Obligation to identify clients
Possibility of carrying out digital onboarding
Characteristics of transactions subject to digital onboarding

This article discusses anti-money laundering (AML) provisions for financial entities, their obligation to identify clients, the possibilities to carry out digital onboarding, the characteristics of such transactions and the process that must be followed.

Obligation to identify clients

The main AML measure that financial entities must comply with is to design a client identification policy. This policy must be part of their compliance manual, a document in which the financial entities describe how they will comply with all AML provisions.

The client identification policy includes different obligations. The main obligation is to integrate and keep an identification file of each client before carrying out any operation. The integration of the identification files must fully comply with the requirements of AML provisions and varies depending on the type of financial entity and the type of client.

Possibility of carrying out digital onboarding

Currently, AML provisions allow financial entities to carry out digital onboarding processes to identify their clients, establishing different requirements that must be fully complied with and respecting certain limits for operations.

For most financial entities, digital onboarding has been regulated in Annex 2 of their AML provisions, except for banks and insurance and bonding entities, which regulate this matter in their prudential provisions.

The National Banking and Securities Commission (CNBV) mainly supervises and authorises these processes, but the National Insurance and Bonding Commission (CNSF) may also be involved.

In general terms, the digital onboarding processes established by the CNBV are similar; however, there are certain distinctive characteristics for each type of financial entity, and for some of them it is not yet possible to carry out digital onboarding. This is the case for:

  • general warehousing and retirement fund administrators;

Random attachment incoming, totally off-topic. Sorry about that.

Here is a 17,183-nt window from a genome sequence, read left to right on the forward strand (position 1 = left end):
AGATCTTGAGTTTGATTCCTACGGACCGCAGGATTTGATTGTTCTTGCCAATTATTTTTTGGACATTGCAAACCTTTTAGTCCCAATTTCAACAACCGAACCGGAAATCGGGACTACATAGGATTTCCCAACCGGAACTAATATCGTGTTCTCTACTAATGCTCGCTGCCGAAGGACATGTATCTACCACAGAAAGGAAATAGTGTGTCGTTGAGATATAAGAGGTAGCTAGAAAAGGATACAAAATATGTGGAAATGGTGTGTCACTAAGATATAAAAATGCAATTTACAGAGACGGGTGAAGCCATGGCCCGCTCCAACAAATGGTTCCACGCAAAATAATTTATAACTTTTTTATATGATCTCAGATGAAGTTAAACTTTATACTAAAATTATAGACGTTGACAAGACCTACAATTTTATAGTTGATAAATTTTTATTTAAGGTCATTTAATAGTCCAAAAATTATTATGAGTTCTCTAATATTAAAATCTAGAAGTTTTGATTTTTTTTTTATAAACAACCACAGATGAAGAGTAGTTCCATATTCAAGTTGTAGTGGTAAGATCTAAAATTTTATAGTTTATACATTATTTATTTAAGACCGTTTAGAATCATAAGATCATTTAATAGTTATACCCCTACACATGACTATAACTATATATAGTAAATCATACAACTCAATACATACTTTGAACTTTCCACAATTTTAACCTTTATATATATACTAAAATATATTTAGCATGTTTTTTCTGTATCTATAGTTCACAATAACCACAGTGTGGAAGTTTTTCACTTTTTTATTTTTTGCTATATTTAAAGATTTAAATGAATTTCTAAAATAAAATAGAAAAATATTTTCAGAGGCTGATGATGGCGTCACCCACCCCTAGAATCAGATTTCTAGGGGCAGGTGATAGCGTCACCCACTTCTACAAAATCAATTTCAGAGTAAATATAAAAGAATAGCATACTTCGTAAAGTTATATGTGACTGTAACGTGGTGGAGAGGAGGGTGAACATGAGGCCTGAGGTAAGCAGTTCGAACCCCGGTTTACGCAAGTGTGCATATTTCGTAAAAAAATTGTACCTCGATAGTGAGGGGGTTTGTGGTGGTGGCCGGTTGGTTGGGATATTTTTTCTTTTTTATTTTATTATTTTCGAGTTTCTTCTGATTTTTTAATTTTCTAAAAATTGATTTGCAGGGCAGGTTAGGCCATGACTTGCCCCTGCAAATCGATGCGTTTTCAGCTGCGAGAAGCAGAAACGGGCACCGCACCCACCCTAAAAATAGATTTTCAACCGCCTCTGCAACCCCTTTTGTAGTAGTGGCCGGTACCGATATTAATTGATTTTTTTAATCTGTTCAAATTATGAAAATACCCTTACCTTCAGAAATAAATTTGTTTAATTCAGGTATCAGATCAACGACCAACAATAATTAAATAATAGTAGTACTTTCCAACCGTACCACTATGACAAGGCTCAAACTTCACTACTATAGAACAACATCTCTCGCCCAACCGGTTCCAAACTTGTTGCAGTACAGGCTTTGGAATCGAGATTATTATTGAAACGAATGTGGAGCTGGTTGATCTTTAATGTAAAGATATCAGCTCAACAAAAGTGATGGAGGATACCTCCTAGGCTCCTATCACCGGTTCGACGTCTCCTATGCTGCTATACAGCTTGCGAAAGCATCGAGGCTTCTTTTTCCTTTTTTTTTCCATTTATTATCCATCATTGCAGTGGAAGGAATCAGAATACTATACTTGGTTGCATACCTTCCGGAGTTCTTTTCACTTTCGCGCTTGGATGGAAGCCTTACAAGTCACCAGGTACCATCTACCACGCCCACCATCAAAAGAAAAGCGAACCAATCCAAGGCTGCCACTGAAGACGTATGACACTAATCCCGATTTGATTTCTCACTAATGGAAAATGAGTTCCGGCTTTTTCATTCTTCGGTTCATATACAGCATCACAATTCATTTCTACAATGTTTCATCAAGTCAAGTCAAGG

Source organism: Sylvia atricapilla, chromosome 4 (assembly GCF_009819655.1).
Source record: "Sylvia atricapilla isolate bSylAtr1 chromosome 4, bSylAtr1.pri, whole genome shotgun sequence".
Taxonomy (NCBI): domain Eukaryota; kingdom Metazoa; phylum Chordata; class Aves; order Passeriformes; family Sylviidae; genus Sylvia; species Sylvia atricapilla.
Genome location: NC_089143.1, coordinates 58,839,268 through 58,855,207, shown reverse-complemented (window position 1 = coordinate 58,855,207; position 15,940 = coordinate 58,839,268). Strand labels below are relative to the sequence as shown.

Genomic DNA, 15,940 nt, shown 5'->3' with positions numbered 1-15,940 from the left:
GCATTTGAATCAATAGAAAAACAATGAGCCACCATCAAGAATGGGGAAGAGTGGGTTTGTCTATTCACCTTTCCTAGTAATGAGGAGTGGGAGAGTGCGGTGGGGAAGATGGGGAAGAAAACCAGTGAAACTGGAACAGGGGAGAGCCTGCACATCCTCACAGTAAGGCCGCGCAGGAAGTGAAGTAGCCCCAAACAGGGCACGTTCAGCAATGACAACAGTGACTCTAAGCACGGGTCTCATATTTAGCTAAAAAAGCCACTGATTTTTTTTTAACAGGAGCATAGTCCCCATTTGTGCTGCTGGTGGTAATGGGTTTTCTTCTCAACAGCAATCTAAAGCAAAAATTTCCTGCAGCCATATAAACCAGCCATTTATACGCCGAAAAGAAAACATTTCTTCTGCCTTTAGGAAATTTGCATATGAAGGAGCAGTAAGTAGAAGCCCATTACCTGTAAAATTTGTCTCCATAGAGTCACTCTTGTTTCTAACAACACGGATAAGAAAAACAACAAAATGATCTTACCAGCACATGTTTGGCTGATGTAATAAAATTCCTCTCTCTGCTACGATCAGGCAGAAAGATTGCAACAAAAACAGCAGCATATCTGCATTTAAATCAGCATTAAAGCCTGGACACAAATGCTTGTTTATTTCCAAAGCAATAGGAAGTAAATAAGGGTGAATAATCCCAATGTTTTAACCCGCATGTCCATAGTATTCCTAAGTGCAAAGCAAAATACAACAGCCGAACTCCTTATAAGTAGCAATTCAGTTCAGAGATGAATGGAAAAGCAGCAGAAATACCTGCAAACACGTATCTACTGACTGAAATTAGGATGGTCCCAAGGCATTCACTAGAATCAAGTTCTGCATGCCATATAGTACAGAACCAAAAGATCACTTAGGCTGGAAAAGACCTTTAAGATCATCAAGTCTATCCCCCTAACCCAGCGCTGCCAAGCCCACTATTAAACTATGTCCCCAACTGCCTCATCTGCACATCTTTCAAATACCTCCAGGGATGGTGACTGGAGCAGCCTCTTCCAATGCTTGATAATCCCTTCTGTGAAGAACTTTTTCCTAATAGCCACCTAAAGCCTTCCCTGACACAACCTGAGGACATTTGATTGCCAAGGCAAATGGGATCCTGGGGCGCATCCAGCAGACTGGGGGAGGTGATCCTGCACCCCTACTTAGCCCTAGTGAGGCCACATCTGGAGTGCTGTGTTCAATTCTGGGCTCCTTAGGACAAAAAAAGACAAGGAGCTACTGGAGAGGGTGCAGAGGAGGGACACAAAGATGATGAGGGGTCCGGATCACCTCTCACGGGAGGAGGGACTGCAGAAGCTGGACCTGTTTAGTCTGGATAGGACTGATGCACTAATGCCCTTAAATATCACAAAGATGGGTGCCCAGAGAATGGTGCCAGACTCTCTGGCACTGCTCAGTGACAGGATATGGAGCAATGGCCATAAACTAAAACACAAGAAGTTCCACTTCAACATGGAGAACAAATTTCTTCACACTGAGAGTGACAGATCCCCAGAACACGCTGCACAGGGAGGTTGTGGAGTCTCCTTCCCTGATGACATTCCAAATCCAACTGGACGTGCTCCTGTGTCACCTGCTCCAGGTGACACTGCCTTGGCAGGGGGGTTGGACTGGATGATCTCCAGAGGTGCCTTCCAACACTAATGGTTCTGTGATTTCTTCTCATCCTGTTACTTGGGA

• investment companies specialised in retirement funds; and
  • currency exchange centres.

Characteristics of transactions subject to digital onboarding

The type of operations in which financial entities may carry out digital onboarding processes vary depending on the type of entity. Many of them have limited their operations to individuals and/or legal entities that are only of Mexican nationality and are considered low risk in relation to low transaction amounts.


The processes that financial entities should follow when carrying out the digital onboarding for their clients require CNBV or CNSF authorisation and vary depending on the financial entity. Some entities have the possibility of performing "simplified processes" for certain types of operations, while others must always perform "complete processes". Generally, however, the usual processes include the following:

  • requesting the general positioning system of the mobile device from which the operation is being performed;
  • obtaining consent through an electronic signature or an advanced electronic signature;
  • sending information and identification documentation;
  • taking a selfie;
  • verifying identification documents through the records of the National Electoral Institute (INE);
  • verifying the unique key of population registry through the National Population Registry;
  • conducting biometric verification of the photographs sent by the client (through any Mexican authority, eg, INE records);
  • conducting real-time communication with the client to identify any type of suspicious behaviour; and
  • obtaining proof that the client is alive.

For further information on this topic please contact Sofía Rojas Cuellár or Rodrigo Ramos Hopkins at Ramos, Ripoll & Schuster ​by telephone (+52 55 1518 0445) or email ([email protected] or [email protected]). The Ramos, Ripoll & Schuster website can be accessed at www.rrs.com.mx.